We were watching TV one night and a Mirapex ad flashed onscreen, mentioning compulsive behavior and its association with Restless Leg Syndrome. Then I did some research on the Internet: I was outraged—there was Requip, on the same page as Mirapex.

My first thought was, 'Ohmigod you've got to be kidding me!

But at the same time I was relieved, I wasn't the bad person I thought I was. And I was appalled that this powerful drug-- that could alter your life-- was on the market. Here we are in a huge gambling mecca and this doctor prescribes Requip for many patients. She told me that none of her patients had come back to her with compulsive behavior problems. How could a doctor have a patient like me fall through the cracks? She knew about these side effects but didn't say anything to me! I wondered how many other people she hasn't told about Requip and its association with compulsive behavior.

It is just now that Jimmy and I trust each other again. I have my own ATM card back but for the longest time, if I wanted any money I had to ask; it was so embarrassing and humbling. At the age of 53 I had to ask a family member for $10. I always thought I was a good person; taking Requip and dealing with compulsive gambling is a horrible thing to go through."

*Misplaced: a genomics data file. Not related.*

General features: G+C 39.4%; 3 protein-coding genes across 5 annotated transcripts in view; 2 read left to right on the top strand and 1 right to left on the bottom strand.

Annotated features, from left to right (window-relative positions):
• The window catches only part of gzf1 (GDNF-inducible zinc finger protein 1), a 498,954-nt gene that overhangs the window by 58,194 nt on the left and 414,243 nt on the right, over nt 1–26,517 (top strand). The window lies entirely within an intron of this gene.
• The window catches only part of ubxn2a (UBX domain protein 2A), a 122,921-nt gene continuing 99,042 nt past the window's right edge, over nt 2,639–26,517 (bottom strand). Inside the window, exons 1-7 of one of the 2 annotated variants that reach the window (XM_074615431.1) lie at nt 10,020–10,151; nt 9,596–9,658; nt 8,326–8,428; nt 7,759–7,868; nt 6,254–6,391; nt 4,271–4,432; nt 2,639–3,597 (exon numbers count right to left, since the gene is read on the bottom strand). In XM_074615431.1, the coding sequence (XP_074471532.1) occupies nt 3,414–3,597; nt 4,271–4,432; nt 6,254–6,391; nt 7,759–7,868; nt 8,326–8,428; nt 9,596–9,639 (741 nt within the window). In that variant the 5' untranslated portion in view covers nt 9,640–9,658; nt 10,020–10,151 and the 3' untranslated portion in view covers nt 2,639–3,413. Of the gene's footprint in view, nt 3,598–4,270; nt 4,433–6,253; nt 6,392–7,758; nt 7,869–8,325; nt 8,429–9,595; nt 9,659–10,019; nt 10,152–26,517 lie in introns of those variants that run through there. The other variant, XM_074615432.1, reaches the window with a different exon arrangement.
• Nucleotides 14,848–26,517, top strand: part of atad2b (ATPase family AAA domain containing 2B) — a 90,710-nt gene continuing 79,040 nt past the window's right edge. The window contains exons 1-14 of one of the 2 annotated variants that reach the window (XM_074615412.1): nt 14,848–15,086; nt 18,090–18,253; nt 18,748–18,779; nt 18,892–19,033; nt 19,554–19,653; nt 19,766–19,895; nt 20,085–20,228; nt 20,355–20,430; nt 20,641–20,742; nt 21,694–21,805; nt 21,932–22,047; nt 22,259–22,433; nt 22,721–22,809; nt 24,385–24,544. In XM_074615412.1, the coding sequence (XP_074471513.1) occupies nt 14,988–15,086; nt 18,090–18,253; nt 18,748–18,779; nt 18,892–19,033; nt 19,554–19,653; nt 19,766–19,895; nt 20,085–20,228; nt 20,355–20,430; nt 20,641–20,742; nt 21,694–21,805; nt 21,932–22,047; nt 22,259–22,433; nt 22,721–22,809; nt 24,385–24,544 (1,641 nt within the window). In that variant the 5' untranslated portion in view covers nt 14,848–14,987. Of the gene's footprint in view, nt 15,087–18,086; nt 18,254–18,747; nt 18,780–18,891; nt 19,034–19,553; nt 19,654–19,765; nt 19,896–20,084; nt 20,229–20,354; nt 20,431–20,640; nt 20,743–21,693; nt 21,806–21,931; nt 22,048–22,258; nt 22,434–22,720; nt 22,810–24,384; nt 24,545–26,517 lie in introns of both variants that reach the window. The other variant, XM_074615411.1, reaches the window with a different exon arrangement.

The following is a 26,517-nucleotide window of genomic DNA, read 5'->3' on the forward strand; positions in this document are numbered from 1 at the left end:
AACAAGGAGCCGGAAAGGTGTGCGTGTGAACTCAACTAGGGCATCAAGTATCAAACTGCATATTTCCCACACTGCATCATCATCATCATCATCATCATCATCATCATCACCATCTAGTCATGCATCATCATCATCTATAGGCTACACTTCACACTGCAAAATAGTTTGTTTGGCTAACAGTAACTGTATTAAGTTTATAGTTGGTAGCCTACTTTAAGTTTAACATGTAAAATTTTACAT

Mutual Funds Losses Linked to Internet Gambling

February 5, 2009. By Heidi Turner

New York, NY: It is one thing to suffer mutual fund losses when the economy has taken a downturn and everyone is in the same boat. However, it is another situation entirely when your mutual fund loses money because it was invested in companies that were involved in illegal activity. Unfortunately, this sort of thing happens—some mutual funds invested in shady companies, and when regulators shut the operations down, the mutual fund investors lose big time.

We recently spoke to Thomas Sheridan, a partner at law firm Hanly Conroy Bierstein Sheridan Fisher & Hayes LLP, who has brought lawsuits on behalf of investors seeking to recover such losses.

Background Information

"The litigation we have brought involves illegal Internet gambling," says Sheridan. "Until approximately 2006,” he explained, “there were a number of publicly held foreign companies that took bets over the Internet from gamblers in the United States. Examples of those companies include PartyGaming, Sportingbet, BWIN and 888 Holdings.

"It is illegal for companies, regardless of their location, to take bets from gamblers in the United States. In 2003, the United States Department of Justice issued a public warning letter that Internet gambling and offshore sports books operations that accept bets from US customers were in violation of federal law.